|"only camels could go where the old Thornycroft couldn't".|
|Blakeley, Fred. Dream Millions. 9.|
The first expeditions Thornycroft truck was named 'DIGGER', entirely appropriate considering the expeditions goals and maybe ironic, the heavy vehicle frequently dug its way into sand bogs, and perhaps Coote, who came to detest the truck, found 'Digger' a trenchant reminder of an undistinguished military career. Digger was an A3, rigid chassis, six wheeled motor truck and indeed a fine example of British engineering in 1930, ahead of the times in many ways or 'cutting edge' in today's vernacular. Digger and antecedents have been slighted over the years, especially by Coote, "we cursed that truck properly". It's time to set the record straight.
Lasseter showed an early interest in using six wheeled transport in the search for his reef, very likely inspired by the publicity surrounding the successful recovery of the bodies of Anderson and Hitchcock in May 1930. Thornycroft Australia generously donated one of their much vaunted A3 six wheeled trucks on this sad mission and by all accounts the vehicle performed well over the 1553 mile expedition. The Minister for Home Affairs was moved to telegram Thornycroft on 28/06/29, "I saw the lorry at Alice Springs immediately after its return and it did not show the slightest sign of wear. The mechanical success is a triumph for British Manufacturers". Digger's credentials were now well established and well publicised, as Lasseter had noted.
In several letters to Herbert Gepp, the Director of the Development and Migration Commission, Lasseter emphasised the surety and safety of using six wheeled transport over aircraft in the search for the reef, and in correspondence to the Western Australian Mines Department mentioned that he would prefer to travel to the reef in a six wheeled caterpillar tractor. Gepp lent some support to Lasseter's wish by writing in his report on gold prospecting in remote areas, "Our idea was that properly equipped parties, supplied with motor transport of the six wheeled type, and fed from time to time, if necessary, by an aeroplane service, would be able to make a much closer examination of the mineral possibilities of the centre of the continent". Gepp made numerous copies of his report and sent one to Arthur Blakeley who passed it on to John Bailey. A plan writ for C.A.G.E.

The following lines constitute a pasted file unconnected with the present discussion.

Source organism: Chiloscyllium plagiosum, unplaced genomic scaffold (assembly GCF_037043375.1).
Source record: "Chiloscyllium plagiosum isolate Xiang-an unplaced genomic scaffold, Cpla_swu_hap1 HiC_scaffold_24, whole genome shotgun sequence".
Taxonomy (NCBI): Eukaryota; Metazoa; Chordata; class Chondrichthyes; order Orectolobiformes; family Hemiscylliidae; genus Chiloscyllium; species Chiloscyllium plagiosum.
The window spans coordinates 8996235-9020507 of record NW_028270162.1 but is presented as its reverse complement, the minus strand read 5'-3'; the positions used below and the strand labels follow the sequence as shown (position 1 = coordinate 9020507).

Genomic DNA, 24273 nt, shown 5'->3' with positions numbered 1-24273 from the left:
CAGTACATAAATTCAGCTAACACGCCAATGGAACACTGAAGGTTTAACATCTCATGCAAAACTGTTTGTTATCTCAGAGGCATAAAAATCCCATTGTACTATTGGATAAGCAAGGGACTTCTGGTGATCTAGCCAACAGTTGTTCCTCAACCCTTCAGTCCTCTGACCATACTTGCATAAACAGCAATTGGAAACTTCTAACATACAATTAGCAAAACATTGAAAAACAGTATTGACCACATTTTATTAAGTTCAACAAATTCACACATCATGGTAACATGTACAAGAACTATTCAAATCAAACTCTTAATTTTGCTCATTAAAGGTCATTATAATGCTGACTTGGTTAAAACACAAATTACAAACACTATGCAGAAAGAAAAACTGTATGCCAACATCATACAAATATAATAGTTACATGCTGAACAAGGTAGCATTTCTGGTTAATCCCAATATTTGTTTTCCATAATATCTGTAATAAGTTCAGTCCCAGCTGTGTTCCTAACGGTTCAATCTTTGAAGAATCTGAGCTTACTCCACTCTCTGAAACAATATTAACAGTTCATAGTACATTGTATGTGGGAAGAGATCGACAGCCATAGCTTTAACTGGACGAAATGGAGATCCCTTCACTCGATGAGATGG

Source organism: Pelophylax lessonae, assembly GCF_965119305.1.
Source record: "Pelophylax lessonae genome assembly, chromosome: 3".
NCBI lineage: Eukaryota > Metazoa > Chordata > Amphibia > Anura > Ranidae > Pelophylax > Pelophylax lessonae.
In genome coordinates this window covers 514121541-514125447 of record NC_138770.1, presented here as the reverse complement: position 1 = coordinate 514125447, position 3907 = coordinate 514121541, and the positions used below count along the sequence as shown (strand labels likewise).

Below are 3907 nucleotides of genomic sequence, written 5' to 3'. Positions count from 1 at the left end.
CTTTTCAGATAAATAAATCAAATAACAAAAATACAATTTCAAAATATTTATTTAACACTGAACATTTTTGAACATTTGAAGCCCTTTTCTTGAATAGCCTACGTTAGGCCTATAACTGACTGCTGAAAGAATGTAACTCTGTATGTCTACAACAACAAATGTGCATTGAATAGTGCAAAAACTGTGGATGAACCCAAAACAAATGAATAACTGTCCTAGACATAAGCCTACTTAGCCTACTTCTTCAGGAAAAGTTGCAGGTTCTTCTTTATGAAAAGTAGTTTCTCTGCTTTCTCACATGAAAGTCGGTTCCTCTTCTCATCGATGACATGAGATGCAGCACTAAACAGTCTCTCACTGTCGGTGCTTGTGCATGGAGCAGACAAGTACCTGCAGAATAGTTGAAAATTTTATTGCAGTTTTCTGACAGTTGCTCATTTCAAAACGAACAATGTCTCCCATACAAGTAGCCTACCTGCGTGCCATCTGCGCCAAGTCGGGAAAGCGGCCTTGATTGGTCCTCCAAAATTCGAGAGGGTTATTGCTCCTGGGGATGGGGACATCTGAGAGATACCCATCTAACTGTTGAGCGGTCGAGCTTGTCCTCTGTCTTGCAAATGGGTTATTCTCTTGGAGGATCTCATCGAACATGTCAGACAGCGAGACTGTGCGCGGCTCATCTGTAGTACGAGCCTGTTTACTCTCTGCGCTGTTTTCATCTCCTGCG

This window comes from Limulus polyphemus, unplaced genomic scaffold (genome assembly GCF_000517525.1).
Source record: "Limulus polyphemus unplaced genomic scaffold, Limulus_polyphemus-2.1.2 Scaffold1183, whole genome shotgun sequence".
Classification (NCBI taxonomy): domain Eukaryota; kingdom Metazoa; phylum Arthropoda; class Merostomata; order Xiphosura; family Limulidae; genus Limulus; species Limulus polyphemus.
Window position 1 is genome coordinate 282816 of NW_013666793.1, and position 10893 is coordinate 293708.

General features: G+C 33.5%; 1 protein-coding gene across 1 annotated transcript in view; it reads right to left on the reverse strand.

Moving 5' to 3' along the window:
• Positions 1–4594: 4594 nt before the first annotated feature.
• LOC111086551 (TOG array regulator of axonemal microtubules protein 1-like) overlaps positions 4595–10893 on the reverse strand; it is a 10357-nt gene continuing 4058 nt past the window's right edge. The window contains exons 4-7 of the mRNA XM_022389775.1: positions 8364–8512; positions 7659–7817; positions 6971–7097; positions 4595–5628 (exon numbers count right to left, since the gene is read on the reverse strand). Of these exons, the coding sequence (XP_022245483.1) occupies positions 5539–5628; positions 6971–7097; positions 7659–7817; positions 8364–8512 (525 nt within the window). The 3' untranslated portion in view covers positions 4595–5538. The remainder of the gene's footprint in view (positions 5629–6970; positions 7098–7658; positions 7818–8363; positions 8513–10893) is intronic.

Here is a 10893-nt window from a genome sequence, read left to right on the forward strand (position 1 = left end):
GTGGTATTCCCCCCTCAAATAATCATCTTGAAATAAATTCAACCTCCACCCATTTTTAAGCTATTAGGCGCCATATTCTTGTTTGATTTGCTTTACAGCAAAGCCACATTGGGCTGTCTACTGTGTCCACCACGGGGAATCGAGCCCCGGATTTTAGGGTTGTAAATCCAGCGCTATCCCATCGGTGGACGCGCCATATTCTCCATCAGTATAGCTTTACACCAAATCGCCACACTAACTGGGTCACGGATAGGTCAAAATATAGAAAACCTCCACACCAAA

A. G. Hebblewhite, the managing director of Thornycroft Australia was quick to sense the newly formed C.A.G.E syndicate with their plans to prospect Central Australia would be ideal publicity for the rigid chassis, six wheeled A3 model Thornycroft truck. On the syndicate's second meeting on 21/05/30 and with great fanfare, Hebblewhite donated the use of a six wheeler for six months, "He felt sure that his firm had the best truck in Australia". The heavily loaded truck with Lasseter aboard left Sydney by rail on the 9th of July and arrived in Broken Hill the following Saturday. Because he could not drive, Lasseter made arrangements through Glasson's Garage for Jim Carter to drive the truck to Quorn in South Australia where the Commonwealth Railways trained the vehicle to Alice Springs.
There are few photographs of the Expeditions truck, two photos from 'Hell's Airport' show the loaded and unloaded vehicle in Alice Springs with Lasseter fiddling about the stores, either, "fixing something -- a habit with him" or "infernally busy". Possibly the best of the photos were taken by Philip Taylor but these were lost in the fire at Ayers Rock. With Taylor at the wheel, Digger, carrying the bulk of the Expeditions supplies and looking "the best that Great Britain had to offer" left Alice Springs on 24/07/30 but travelled just a couple of miles before the first mishap. Taylor new to the odd steering ratio of the vehicle, bogged in the sandy bed of the Charles River, "However he soon backed out, for it was a powerful thing in reverse", the convoy of three vehicles proceeded north, then west, and more or less on 'good roads' to Archie Giles station. Thereafter the Thornycroft made her own road to Illbilla and beyond.
The Expeditions Thornycroft had a carrying capacity of three tons on good roads, with the explicit qualification by the manufacturer that "The load should be reduced according to the severity of the country traversed". Blakeley's confused record of loadings has the vehicle a ton or more overweight and he surely underestimated the terrain west of Alice Springs, he included his bicycle in the Thornycroft's load. Blakeley had no idea what lay ahead and the truck was probably overloaded by a factor of three and it's credit to Taylor's clever driving that springs weren't broken more frequently. Overloading certainly contributed to numerous punctures and frequent bogging...and overheating, the men quickly noticed the Thornycroft was a thirsty beast.